As I listen to educators on Twitter (and again in a meeting last night) speak about the importance of professional development (or PD), it made me think…parent group leaders need this. Whether you start in a small way on your school’s board and work your way up to an executive position – or do as I do and go from chairing events to taking on the president’s position, you most likely do the best with what existing knowledge and experiences you’ve had, to lead your community’s families. I understand the big differences is that for one, parents are volunteering for these positions, they are not paid, and two they are not long-term. At most, you will serve in the duration that your children are at the school. But are we selling our communities short by not providing groups with the training necessary to work with and best engage those from lives unlike our own?
As I wrap up my first term as president, I do not think that I would have been a disservice to our group or school if I had simply gone through these two years with the knowledge I brought and never exposed to how others were doing things outside of our district. I have always wanted everyone’s participation…but I think we would have continued to serve more as the fundraising and party planning committee and less as a resource for families. We each bring our own passions, and this particular one is mine. I honestly feel if all we do is support our schools during parties, we send the wrong message (as a group) to our children.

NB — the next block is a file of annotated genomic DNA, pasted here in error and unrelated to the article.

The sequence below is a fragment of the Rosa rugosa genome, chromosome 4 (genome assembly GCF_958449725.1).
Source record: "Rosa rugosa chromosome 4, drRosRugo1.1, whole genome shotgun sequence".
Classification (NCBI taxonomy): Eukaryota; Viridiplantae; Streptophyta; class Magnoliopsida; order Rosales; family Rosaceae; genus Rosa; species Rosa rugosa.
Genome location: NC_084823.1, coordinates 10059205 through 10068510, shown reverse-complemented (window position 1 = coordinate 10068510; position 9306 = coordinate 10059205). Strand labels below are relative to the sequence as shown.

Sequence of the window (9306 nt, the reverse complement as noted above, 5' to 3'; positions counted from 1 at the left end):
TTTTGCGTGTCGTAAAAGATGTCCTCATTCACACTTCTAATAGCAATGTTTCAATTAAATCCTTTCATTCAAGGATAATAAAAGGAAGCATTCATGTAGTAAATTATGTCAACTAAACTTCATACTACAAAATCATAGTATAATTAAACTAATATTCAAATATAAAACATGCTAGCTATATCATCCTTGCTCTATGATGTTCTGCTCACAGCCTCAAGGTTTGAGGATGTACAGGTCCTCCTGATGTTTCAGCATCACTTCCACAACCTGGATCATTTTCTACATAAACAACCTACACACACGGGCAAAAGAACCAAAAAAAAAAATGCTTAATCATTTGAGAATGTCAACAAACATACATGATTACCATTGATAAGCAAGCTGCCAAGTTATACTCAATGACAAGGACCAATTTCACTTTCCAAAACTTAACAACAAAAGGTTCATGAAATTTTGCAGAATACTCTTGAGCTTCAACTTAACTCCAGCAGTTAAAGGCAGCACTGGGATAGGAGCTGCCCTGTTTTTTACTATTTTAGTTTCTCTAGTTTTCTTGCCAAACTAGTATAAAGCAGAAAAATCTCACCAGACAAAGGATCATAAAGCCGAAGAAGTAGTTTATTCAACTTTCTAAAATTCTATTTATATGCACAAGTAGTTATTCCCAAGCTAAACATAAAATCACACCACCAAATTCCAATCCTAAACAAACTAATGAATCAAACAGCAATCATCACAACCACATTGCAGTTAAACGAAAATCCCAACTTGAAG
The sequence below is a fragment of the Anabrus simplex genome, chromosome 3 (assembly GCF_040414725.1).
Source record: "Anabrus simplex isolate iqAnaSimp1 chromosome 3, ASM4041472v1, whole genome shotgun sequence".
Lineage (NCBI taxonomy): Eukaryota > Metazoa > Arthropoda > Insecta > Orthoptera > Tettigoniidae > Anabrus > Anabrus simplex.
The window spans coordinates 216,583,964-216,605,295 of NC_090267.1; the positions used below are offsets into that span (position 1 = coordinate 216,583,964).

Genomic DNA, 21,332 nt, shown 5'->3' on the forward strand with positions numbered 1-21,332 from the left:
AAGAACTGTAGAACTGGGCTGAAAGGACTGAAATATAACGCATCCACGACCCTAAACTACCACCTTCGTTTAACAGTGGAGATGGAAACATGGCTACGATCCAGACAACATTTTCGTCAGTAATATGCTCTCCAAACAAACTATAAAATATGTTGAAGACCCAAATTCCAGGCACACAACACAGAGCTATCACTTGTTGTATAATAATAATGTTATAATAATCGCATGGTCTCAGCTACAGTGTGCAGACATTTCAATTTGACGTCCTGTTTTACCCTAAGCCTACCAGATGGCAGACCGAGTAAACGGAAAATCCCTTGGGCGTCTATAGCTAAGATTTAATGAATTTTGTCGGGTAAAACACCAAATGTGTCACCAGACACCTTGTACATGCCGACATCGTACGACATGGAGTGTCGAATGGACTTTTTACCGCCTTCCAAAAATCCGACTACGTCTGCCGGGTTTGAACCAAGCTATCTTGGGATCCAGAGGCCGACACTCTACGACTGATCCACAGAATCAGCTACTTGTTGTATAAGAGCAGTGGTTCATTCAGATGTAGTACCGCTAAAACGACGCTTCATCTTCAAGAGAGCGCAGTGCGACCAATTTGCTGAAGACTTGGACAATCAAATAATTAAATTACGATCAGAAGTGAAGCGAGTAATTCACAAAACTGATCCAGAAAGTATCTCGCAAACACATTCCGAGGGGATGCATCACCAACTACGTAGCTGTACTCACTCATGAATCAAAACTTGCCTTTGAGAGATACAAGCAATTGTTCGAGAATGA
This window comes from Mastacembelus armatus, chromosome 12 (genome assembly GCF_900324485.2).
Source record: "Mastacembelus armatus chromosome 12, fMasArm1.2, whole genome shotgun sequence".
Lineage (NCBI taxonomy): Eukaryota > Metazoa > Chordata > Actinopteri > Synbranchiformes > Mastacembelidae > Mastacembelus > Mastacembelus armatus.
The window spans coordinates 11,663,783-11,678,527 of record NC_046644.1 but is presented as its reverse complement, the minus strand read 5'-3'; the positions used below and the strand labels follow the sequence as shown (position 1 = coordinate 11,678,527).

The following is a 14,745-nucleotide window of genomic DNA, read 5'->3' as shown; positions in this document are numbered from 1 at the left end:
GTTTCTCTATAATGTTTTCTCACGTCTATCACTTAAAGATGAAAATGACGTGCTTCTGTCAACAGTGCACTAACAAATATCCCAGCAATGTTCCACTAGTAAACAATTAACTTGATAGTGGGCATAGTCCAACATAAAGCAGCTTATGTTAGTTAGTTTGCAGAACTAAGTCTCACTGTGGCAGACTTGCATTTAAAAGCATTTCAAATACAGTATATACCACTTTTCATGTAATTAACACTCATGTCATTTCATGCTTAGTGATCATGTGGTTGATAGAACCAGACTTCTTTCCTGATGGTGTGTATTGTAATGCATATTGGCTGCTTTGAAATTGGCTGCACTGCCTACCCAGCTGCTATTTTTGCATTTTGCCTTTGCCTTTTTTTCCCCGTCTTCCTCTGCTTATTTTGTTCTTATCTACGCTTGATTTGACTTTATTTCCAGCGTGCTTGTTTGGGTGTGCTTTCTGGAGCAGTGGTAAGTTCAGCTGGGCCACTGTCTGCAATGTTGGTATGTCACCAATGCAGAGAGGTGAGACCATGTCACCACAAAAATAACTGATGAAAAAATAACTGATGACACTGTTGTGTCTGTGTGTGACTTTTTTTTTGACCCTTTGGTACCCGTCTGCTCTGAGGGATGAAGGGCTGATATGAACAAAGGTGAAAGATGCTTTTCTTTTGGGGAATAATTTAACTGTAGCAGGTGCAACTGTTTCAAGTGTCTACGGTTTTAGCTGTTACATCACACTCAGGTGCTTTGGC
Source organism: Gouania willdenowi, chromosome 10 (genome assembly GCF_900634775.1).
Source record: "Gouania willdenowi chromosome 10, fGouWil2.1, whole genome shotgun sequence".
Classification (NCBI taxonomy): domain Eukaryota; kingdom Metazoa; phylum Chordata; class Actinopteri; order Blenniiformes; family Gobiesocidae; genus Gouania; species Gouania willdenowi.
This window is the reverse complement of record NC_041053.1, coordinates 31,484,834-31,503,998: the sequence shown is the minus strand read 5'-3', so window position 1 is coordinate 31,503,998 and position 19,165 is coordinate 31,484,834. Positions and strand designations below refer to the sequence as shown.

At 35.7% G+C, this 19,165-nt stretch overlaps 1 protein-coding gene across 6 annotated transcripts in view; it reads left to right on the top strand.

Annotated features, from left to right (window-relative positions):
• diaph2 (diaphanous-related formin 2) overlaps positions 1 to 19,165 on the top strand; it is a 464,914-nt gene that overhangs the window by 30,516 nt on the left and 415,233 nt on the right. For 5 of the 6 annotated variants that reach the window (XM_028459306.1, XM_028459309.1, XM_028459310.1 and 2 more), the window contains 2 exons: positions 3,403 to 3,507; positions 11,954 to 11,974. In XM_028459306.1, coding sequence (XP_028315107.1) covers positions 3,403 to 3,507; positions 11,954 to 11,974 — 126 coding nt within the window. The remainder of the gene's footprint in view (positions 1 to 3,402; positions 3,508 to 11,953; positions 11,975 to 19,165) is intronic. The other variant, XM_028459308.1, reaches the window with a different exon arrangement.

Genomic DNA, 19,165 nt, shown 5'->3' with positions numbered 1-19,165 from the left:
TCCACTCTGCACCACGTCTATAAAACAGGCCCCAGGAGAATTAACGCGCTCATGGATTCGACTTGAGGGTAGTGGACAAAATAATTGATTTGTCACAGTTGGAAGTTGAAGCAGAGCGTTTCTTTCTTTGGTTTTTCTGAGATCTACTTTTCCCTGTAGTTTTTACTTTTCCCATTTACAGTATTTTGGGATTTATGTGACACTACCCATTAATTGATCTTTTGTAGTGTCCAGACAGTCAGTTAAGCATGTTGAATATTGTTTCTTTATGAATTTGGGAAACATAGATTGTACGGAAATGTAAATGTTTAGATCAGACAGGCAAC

So where do I go to learn and share with others? 99% of it is free. Just like most anyone volunteering, in all reality, I cannot pay too much out of my own wallet to learn how to better serve in a short-term volunteer position.
Obviously Twitter is a place I use extensively. Lisa is a perfect example of one person who beyond sharing a blog with, is one who (like many others on Twitter) inspires me; helps me reach solutions; opens my eyes and pushes me to think from another lens. But the best part about Twitter is that I am not in a parent bubble. In most situations, parents and teachers/educators are not learning from each other. On Twitter, I am able to freely learn from and with educators. They have not only provided me with valuable information about topics in education, but helped me to see through another lens…their’s. If we want to have “a seat at the table” with teachers and school admin in planning for things to come, it helps if we understand how these issues/requests effect not only our children and families, but also the teachers and schools or districts.
This year, to help our own district parent groups connect and share with those outside of their own building, I created a Facebook group for us (most are not on, nor are they comfortable with or interested in Twitter). As much as I would love to see them all on Twitter, the WHERE isn’t what’s important; it’s the conversations that lead to sharing and learning that matters. I have to say, I love reading the Facebook feed. No it is not a massive learning forum like Twitter…but there is still extremely beneficial learning, sharing and connecting happening. We have lenses from 13 elementary schools, 3 middle schools and a few additional groups like gifted resources and special ed participating. Today I posted a question to see if they all are interested in doing a book chat. We did one at our elementary school, and would love to do one with all of our parent groups in our community, given we all come from such a variety of lenses. We’ll see.